Here’s a proposal to fix several niggles we found when distributing Python libraries in Fedora. What do you think?
For modules loaded directly from bytecode cache (
*.pyc) files, Python will
look for corresponding source in a
The existing ability to load modules from
*.pyc files only is
unchanged, but conceptually it becomes a special case of a “pyc-first”
Most pure Python code is installed as a source file (
*.py), combined with a
bytecode cache file (
__pycache__/*.pyc), which is created/updated ahead of
time or on demand.
This layout is designed for rapid iteration. Each time a module is imported,
Python assumes the source might have changed: if a bytecode cache is present,
Python normally checks whether it still corresponds to the source.
PEP 552 introduced an “unchecked” mode, in which this check is skipped.
However, this causes updates to the source to be silently ignored, possibly
confusing users that aren’t aware of this rarely used mode.
The remaining checking modes have their own disadvantages.
In both, the best case scenario (the cache is present and fresh), Python must
access at least two files (the source and the cache). Further:
- In the timestamp-based mode, the source file’s last-modification time is
used as part of the cache key, causing issues with reproducible builds
as described in PEP 552 .
- In the hash-based mode, the entire source file is read and hashed.
This is potentially a slow operation. [XXX data needed.]
Another way to install Python modules is to not install the source,
and use the
*.pyc file directly in place of the
(removing Python version tag from the filename and moving the file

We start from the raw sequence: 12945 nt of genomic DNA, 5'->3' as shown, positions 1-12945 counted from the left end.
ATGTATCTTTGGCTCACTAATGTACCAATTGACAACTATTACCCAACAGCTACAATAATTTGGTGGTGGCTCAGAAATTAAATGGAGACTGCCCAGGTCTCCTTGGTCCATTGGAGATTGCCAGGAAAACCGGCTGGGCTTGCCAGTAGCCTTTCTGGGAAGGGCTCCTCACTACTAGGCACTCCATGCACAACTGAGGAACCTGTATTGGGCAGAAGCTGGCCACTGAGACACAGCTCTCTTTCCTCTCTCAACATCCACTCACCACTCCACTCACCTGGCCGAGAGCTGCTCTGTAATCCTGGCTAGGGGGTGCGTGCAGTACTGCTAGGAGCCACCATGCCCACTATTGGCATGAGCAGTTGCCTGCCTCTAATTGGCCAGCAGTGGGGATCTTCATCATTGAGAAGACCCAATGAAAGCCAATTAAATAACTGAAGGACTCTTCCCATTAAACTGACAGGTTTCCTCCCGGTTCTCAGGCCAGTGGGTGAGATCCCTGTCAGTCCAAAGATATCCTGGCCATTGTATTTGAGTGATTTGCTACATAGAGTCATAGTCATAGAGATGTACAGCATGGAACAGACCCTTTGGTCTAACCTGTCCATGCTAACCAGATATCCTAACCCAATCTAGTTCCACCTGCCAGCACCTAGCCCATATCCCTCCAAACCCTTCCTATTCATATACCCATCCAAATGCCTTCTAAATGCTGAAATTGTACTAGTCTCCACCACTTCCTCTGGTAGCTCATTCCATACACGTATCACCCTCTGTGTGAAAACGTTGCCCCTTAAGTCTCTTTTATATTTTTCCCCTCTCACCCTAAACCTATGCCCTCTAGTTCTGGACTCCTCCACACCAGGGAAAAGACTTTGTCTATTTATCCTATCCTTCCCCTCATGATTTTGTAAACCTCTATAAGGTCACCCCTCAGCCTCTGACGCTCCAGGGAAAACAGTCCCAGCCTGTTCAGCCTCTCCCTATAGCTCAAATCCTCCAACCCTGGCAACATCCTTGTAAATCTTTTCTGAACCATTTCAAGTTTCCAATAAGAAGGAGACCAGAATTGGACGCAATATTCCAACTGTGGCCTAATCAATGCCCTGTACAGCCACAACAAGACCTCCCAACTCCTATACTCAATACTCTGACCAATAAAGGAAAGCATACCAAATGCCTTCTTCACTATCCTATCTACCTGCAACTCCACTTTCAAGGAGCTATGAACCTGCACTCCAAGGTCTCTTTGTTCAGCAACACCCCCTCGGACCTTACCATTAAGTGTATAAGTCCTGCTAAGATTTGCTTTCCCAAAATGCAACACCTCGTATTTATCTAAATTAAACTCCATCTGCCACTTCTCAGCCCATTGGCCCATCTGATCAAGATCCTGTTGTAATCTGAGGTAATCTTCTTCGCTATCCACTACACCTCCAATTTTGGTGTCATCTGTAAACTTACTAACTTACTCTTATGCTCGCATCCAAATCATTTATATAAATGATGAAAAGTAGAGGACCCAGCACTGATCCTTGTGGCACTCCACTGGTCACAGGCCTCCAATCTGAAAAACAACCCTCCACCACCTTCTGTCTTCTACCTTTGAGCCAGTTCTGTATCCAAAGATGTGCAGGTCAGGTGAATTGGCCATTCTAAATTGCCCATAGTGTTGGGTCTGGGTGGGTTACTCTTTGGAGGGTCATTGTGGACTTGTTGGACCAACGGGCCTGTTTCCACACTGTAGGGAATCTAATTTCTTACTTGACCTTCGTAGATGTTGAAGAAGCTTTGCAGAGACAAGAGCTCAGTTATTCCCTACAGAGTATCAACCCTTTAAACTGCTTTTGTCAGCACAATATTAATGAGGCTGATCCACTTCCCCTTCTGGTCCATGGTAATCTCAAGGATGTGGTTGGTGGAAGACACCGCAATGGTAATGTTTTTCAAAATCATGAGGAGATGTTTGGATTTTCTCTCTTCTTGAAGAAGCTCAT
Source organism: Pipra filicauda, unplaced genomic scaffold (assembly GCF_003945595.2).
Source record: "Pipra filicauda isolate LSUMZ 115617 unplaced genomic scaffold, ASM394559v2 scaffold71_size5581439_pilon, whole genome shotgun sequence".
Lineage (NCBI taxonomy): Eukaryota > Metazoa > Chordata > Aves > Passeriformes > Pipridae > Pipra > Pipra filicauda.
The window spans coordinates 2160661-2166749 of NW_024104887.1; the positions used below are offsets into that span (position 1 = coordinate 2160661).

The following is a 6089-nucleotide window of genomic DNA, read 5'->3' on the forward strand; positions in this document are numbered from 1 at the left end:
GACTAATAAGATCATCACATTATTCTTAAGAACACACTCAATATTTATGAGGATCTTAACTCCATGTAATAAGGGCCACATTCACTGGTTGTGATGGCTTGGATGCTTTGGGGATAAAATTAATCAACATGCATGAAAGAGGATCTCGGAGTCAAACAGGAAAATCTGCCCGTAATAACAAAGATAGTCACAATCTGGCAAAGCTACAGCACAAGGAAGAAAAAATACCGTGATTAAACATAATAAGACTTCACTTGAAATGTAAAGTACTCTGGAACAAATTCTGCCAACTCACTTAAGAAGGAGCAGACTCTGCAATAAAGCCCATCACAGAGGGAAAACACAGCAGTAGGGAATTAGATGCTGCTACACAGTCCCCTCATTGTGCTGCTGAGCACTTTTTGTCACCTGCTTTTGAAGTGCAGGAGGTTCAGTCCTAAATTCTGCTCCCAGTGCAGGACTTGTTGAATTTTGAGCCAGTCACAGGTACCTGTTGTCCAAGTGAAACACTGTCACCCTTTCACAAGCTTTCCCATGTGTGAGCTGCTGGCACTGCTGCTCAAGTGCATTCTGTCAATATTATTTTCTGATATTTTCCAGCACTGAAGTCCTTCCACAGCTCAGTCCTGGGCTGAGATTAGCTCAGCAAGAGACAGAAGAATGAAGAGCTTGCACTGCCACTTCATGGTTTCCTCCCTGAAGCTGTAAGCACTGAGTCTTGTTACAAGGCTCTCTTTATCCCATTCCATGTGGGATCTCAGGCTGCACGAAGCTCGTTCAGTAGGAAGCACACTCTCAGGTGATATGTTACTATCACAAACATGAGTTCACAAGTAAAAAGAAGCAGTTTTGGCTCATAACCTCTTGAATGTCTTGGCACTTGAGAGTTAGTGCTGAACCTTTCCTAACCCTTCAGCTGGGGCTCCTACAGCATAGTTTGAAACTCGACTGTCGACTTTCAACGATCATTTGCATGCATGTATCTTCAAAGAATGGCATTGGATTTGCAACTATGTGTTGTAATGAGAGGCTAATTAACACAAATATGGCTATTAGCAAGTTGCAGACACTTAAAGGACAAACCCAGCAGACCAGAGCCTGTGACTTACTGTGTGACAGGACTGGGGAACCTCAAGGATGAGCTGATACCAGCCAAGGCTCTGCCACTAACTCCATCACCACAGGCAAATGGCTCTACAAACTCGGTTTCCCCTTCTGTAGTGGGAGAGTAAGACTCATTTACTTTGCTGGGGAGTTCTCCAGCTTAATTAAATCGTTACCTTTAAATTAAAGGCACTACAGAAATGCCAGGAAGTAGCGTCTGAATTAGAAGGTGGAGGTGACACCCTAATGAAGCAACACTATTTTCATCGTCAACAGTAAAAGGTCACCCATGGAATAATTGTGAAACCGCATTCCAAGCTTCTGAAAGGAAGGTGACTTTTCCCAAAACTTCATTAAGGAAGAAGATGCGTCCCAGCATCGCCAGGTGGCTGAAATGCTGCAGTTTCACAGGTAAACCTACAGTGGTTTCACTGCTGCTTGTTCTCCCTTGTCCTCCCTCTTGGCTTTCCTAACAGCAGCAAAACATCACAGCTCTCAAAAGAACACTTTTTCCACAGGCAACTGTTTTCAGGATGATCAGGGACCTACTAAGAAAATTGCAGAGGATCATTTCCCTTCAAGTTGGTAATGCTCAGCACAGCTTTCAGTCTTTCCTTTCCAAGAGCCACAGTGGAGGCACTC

out of the
This layout has two main issues:
- The Python version tag is not used, meaning that modules using
this layout are only usable by a specific version, and
- the source is not available, making it hard to debug (tracebacks
inspectmodule don’t show code; file is unreadable to the
The first issue is usually not relevant, as most installations are tightly
tied to a specific interpreter. [XXX any examples where this isn’t the case?]
This PEP proposes to solve the second issue by allowing installers to
distribute the source file alongside the file with the bytecode.
The new file layout is optimized for “installed libraries”: third-party
libraries installed on a user’s system.
This can include the Python standard library.
We assume that these files will most likely not be edited after installation.
Python will only consult the bytecode file (
*.pyc) when loading
a module, and not check whether a
*.py file was edited.
We assume than retreiving a module’s source is useful, but it is not a
performance-sensitive operation. It is used when displaying tracebacks
This makes it more palatable for distributors to use the resource-intensive
“checked hash” bytecode files and enjoy their benefits (explained in PEP 552).
On the other hand, we believe that Python should remain “hackable”: if a
source file is available, it should be possible to modify it and use the
result – for example, to add a few
some quick-and-dirty debugging (in a throwaway virtual environment, of course),
or even to explore the standard library by breaking it.
The proposed file layout makes this relatively straightforward: when the
*.py) file is moved out of the
Python will ignore the bytecode file and load the source instead, producing
a cache in
__pycache__. (This is the existing behavior when both a
*.pyc are present for a given name.)
We hope that users who’d like to do this, but aren’t familiar